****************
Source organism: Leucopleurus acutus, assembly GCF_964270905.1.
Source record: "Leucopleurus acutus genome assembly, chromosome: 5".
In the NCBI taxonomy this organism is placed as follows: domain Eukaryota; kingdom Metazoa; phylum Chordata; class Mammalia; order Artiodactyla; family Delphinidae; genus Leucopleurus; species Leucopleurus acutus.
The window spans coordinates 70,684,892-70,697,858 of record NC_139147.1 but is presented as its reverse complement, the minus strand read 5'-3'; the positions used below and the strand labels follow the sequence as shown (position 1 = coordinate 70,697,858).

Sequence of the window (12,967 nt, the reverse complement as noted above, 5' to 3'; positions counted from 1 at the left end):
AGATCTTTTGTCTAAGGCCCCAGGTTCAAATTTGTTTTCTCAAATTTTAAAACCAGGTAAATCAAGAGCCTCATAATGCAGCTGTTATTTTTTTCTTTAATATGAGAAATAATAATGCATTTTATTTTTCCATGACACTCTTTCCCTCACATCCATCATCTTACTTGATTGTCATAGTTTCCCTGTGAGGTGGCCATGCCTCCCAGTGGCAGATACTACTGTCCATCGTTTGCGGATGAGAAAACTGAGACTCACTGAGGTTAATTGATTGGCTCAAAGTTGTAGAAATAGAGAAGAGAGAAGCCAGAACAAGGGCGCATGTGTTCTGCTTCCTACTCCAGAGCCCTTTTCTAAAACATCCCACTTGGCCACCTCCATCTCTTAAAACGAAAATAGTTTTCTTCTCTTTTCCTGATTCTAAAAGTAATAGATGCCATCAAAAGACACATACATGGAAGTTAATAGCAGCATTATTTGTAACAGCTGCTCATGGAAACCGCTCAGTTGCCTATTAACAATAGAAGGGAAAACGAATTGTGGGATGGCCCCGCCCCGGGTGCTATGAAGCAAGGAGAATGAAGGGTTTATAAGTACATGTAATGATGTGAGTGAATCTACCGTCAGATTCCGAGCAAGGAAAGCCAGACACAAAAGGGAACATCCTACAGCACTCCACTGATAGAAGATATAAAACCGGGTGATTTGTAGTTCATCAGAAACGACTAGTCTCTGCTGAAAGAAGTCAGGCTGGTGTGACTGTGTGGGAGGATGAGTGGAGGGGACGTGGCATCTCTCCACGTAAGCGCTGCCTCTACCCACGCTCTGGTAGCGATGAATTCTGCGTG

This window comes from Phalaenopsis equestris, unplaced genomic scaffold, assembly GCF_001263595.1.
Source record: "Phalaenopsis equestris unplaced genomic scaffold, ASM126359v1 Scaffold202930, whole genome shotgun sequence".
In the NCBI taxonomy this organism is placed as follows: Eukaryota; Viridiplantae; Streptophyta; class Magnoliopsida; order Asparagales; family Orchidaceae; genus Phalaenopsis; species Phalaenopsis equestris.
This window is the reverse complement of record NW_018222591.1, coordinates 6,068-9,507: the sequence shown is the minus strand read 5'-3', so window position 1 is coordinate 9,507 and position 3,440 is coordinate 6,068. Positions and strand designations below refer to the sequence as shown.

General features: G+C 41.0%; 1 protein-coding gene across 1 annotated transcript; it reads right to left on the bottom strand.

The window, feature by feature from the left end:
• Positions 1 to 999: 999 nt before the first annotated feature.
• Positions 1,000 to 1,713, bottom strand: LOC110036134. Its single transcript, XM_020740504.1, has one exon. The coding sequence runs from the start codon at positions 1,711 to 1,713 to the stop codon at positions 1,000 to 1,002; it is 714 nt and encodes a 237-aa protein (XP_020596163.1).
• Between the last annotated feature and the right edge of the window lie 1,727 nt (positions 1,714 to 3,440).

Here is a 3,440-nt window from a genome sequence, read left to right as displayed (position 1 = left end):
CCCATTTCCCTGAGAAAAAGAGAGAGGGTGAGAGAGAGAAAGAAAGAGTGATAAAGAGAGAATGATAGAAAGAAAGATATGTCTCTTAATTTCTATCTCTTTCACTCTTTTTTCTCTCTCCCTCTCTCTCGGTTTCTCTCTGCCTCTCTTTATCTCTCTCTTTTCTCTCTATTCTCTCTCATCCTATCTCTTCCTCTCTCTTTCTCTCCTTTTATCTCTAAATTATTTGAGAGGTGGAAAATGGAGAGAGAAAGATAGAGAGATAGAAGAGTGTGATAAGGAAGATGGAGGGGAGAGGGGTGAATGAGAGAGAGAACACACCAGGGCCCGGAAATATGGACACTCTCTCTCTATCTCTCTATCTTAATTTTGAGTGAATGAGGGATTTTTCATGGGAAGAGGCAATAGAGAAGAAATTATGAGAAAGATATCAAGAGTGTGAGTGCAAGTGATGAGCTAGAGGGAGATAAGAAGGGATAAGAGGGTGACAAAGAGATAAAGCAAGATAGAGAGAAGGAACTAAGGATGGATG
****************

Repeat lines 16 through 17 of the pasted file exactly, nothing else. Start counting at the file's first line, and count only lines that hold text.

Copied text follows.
Here is a 3,440-nt window from a genome sequence, read left to right as displayed (position 1 = left end):
CCCATTTCCCTGAGAAAAAGAGAGAGGGTGAGAGAGAGAAAGAAAGAGTGATAAAGAGAGAATGATAGAAAGAAAGATATGTCTCTTAATTTCTATCTCTTTCACTCTTTTTTCTCTCTCCCTCTCTCTCGGTTTCTCTCTGCCTCTCTTTATCTCTCTCTTTTCTCTCTATTCTCTCTCATCCTATCTCTTCCTCTCTCTTTCTCTCCTTTTATCTCTAAATTATTTGAGAGGTGGAAAATGGAGAGAGAAAGATAGAGAGATAGAAGAGTGTGATAAGGAAGATGGAGGGGAGAGGGGTGAATGAGAGAGAGAACACACCAGGGCCCGGAAATATGGACACTCTCTCTCTATCTCTCTATCTTAATTTTGAGTGAATGAGGGATTTTTCATGGGAAGAGGCAATAGAGAAGAAATTATGAGAAAGATATCAAGAGTGTGAGTGCAAGTGATGAGCTAGAGGGAGATAAGAAGGGATAAGAGGGTGACAAAGAGATAAAGCAAGATAGAGAGAAGGAACTAAGGATGGATG